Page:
Regenerative medicine for the brain that enables periodic repair in situ is essential to the future of human longevity. This is the only tissue in the body that cannot be outright replaced as a last resort, as its structure defines the data of the mind. Scientists are making some progress towards this goal, applying the tools developed in stem cell research in an increasingly refined way:
Researchers have taken an important step in the area of cell therapy: repairing the cerebral cortex of the adult mouse using a graft of cortical neurons derived from embryonic stem cells. The cerebral cortex is one of the most complex structures in our brain. It is composed of about a hundred types of neurons organised into 6 layers and numerous distinct neuroanatomical and functional areas. Brain injuries, whether caused by trauma or neurodegeneration, lead to cell death accompanied by considerable functional impairment. In order to overcome the limited ability of the neurons of the adult nervous system to regenerate spontaneously, cell replacement strategies employing embryonic tissue transplantation show attractive potential.
A major challenge in repairing the brain is obtaining cortical neurons from the appropriate layer and area in order to restore the damaged cortical pathways in a specific manner. The results show, for the first time, using mice, that pluripotent stem cells differentiated into cortical neurons make it possible to reestablish damaged adult cortical circuits, both neuroanatomically and functionally. These results also suggest that damaged circuits can be restored only by using neurons of the same type as the damaged area. This study constitutes an important step in the development of cell therapy as applied to the cerebral cortex.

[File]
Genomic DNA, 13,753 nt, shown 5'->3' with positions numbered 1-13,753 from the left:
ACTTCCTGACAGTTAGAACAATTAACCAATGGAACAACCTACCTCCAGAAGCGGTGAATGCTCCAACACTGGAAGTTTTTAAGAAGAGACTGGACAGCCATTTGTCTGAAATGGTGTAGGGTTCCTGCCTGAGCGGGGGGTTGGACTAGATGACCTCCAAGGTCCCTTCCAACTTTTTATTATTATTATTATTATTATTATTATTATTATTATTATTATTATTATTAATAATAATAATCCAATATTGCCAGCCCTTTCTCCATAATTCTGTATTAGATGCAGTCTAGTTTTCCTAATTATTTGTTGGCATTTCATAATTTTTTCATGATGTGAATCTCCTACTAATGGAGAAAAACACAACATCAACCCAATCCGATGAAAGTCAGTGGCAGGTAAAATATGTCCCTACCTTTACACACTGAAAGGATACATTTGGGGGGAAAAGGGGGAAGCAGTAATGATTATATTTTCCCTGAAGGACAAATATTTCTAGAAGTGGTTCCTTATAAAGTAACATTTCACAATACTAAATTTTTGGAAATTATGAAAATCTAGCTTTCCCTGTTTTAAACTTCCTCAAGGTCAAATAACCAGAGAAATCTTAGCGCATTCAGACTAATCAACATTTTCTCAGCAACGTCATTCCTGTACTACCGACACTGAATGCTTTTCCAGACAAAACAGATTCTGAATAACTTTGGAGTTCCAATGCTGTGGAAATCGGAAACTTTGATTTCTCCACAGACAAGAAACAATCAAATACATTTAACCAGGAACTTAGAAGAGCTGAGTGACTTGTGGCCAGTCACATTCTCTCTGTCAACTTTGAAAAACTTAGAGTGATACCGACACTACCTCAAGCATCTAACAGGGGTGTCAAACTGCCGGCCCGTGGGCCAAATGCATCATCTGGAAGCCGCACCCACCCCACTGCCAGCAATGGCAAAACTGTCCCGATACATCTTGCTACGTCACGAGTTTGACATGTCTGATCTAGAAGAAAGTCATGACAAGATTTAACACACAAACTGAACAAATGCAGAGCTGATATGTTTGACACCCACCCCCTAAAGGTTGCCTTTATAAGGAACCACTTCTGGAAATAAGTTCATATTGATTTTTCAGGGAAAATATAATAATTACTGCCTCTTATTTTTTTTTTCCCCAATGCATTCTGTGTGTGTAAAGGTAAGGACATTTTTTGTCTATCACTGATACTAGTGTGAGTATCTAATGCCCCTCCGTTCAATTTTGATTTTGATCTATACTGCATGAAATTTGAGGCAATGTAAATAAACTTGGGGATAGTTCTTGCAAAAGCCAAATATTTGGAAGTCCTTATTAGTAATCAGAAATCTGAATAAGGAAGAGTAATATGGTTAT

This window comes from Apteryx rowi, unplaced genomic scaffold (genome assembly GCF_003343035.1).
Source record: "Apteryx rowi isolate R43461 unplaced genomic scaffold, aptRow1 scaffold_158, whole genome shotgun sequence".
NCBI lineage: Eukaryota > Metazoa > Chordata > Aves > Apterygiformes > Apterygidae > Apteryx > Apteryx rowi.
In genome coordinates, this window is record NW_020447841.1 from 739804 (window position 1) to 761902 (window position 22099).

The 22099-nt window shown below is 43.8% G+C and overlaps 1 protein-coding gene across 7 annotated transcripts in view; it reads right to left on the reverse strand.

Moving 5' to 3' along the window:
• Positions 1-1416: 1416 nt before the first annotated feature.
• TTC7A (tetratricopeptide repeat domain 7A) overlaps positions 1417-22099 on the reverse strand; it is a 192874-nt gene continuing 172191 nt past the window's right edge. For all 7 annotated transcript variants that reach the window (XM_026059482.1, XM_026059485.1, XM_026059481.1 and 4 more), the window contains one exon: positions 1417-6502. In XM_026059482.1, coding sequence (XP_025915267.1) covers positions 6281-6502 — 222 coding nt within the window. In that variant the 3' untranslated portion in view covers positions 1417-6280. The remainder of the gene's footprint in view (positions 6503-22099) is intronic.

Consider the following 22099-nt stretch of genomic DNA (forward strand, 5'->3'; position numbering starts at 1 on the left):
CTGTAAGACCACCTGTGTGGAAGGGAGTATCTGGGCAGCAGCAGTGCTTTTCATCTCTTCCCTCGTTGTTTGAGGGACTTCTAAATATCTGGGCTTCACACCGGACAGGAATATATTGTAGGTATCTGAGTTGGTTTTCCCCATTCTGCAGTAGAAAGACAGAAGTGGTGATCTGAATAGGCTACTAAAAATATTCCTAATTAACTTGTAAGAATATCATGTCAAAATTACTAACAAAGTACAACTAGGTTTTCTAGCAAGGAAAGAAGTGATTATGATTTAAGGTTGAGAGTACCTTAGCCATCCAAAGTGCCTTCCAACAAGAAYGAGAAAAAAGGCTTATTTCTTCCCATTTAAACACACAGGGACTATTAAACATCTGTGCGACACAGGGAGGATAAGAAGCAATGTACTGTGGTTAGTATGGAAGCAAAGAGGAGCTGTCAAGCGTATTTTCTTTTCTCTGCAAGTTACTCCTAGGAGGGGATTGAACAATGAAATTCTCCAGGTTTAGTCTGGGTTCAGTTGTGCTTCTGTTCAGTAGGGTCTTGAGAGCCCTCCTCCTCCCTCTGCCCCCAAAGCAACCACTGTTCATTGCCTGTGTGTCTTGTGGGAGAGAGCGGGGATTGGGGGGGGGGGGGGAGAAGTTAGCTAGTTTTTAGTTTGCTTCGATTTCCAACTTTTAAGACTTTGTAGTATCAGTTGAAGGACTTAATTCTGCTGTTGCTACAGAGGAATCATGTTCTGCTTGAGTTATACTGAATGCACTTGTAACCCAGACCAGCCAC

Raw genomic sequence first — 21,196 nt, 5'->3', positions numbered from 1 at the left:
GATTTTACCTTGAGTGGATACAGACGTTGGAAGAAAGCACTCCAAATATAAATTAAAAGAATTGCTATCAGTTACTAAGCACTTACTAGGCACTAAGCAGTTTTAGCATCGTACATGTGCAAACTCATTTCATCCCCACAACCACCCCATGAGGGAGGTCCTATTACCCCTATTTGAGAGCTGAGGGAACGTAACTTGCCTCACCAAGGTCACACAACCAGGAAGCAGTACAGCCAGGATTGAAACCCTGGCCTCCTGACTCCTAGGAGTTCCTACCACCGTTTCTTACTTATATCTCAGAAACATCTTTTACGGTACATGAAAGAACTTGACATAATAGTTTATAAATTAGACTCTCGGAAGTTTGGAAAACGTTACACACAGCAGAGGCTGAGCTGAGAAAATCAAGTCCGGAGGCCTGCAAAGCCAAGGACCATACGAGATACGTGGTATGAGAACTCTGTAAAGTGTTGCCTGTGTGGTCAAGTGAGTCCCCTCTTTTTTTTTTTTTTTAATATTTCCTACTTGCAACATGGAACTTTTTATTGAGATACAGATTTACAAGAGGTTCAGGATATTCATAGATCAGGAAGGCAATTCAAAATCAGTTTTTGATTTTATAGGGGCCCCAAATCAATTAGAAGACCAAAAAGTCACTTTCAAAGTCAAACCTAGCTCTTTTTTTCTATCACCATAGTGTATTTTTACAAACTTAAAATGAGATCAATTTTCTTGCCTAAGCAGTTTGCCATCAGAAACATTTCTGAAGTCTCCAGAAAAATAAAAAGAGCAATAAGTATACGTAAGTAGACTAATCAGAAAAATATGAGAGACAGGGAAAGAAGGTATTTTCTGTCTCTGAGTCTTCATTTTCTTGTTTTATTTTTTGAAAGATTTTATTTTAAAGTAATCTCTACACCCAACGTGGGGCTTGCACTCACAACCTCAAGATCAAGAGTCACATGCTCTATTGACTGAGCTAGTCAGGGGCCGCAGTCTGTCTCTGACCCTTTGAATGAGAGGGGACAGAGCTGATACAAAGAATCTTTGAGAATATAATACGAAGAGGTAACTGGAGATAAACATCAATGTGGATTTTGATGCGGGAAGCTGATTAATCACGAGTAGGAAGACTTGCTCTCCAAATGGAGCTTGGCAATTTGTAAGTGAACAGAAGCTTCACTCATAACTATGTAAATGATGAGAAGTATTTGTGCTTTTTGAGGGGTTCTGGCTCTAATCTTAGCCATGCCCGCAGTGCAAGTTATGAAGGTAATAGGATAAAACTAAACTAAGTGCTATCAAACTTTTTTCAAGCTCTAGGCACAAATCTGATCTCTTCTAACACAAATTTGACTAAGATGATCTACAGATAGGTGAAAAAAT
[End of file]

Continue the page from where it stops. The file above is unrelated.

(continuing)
Much research will be needed before there is any clinical application in humans. Nonetheless, for the researchers, "The success of our cell engineering experiments, which make it possible to produce nerve cells in a controlled and unlimited manner, and to transplant them, is a world first. These studies open up new approaches for repairing the damaged brain, particularly following stroke or brain trauma."